Repair Charges: Unlocking the Mystery

Before you arrange to have any work performed, ask how the shop prices its work. Some shops charge a flat rate for labor on auto repairs. This published rate is based on an independent or manufacturer's estimate of the time required to complete repairs. Others charge on the basis of the actual time the technician worked on the repair. If you need expensive or complicated repairs, or if you have questions about recommended work, consider getting a second opinion.

Find out if there will be a diagnostic charge if you decide to have the work performed elsewhere. Many repair shops charge for diagnostic time.

Shops that do only diagnostic work and do not sell parts or repairs may be able to give you an objective opinion about which repairs are necessary. If you decide to get the work done, ask for a written estimate.

 

What should a written estimate include?

It should identify the condition to be repaired, the parts needed, and the anticipated labor charge. Make sure you get a signed copy. It should state that the shop will contact you for approval before they do any work exceeding a specified amount of time or money. State law may require this.
 

What should I know about the parts to be repaired or replaced?

Parts are classified as:
New - These parts generally are made to original manufacturer's specifications, either by the vehicle manufacturer or an independent company. Your state may require repair shops to tell you if non-original equipment will be used in the repair. Prices and quality of these parts vary. Remanufactured, rebuilt and reconditioned - These terms generally mean the same thing: parts have been restored to a sound working condition. Many manufacturers offer a warranty covering replacement parts, but not the labor to install them. Salvage - These are used parts taken from another vehicle without alteration. Salvage parts may be the only source for certain items, though their reliability is seldom guaranteed.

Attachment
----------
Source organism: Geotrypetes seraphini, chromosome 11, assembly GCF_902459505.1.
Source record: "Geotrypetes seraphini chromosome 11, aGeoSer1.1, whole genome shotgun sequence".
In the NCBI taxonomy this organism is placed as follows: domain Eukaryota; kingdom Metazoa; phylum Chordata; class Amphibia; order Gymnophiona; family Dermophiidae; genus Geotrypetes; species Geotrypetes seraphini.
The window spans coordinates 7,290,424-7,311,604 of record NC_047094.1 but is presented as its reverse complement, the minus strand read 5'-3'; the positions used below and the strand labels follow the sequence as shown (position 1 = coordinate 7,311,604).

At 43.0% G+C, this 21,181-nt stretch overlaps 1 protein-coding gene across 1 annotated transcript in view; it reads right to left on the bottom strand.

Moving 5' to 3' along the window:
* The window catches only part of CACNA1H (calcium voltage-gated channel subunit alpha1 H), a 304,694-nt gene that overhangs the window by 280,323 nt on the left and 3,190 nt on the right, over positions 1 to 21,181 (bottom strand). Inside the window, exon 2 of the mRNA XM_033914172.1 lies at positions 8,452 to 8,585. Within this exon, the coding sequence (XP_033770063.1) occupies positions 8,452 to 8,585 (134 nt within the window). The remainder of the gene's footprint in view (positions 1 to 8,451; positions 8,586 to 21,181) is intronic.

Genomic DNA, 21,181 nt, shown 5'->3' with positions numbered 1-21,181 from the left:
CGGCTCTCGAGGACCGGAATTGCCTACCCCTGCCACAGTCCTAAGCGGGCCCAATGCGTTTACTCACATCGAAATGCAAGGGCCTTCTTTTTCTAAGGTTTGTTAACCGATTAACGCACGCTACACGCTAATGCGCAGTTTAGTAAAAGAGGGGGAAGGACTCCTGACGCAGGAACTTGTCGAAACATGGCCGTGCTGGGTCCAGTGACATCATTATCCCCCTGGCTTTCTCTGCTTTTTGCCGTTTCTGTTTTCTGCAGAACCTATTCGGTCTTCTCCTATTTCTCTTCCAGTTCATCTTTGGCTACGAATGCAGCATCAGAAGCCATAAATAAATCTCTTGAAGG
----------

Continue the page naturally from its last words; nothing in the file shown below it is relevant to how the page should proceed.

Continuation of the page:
What do I need after the work is done?

Get a completed repair order describing the work done. It should list each repair, parts supplied, the cost of each part, labor charges, and the vehicle's odometer reading when you brought the vehicle in as well as when the repair order was completed. Ask for all replaced parts. State law may require this.